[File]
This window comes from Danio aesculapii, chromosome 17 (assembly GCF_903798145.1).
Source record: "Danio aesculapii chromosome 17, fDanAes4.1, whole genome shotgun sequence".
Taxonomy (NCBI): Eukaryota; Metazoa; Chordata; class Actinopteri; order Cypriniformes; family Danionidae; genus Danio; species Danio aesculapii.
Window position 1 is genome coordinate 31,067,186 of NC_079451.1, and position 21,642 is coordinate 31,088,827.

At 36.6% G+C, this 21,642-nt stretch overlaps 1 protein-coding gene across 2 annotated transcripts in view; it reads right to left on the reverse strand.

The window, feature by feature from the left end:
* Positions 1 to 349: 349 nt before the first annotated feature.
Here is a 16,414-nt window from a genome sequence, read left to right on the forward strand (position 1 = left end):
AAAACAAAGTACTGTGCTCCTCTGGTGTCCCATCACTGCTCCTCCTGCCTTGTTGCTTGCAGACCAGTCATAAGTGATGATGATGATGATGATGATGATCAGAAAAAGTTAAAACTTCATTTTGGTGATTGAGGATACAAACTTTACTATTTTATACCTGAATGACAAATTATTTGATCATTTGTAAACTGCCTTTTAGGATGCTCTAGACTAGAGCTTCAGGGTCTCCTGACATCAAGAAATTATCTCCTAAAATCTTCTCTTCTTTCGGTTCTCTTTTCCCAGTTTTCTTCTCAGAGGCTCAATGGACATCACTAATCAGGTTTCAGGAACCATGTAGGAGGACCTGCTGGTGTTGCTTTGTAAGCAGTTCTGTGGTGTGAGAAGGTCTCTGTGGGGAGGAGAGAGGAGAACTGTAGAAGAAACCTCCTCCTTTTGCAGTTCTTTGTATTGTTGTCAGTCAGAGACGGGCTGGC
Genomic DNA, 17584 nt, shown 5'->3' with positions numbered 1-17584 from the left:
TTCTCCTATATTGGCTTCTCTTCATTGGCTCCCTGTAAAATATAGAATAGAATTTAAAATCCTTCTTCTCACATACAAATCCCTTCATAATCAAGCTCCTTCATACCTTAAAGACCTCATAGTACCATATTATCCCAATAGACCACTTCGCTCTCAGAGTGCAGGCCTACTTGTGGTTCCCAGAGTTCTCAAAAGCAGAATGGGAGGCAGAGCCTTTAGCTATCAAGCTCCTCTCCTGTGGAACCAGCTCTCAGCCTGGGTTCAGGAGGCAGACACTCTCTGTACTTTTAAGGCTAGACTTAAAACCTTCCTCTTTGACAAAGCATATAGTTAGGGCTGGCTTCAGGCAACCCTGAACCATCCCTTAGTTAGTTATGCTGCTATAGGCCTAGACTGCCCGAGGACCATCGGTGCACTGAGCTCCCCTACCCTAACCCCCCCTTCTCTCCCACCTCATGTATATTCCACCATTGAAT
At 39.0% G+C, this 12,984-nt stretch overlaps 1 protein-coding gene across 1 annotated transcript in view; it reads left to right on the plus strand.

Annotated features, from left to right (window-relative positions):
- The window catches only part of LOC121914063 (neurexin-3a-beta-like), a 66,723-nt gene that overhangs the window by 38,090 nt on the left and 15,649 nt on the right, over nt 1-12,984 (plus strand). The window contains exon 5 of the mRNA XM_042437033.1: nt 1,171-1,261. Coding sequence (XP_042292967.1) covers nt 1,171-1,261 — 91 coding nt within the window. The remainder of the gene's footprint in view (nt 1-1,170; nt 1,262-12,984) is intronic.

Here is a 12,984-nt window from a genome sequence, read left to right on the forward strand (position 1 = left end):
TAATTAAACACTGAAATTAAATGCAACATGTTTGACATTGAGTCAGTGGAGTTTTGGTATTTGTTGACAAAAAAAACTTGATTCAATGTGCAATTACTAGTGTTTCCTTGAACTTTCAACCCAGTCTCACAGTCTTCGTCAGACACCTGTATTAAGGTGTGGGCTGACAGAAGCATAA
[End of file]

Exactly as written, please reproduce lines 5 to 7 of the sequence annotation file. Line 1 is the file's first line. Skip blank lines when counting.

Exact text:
At 36.6% G+C, this 21,642-nt stretch overlaps 1 protein-coding gene across 2 annotated transcripts in view; it reads right to left on the reverse strand.

The window, feature by feature from the left end:
* Positions 1 to 349: 349 nt before the first annotated feature.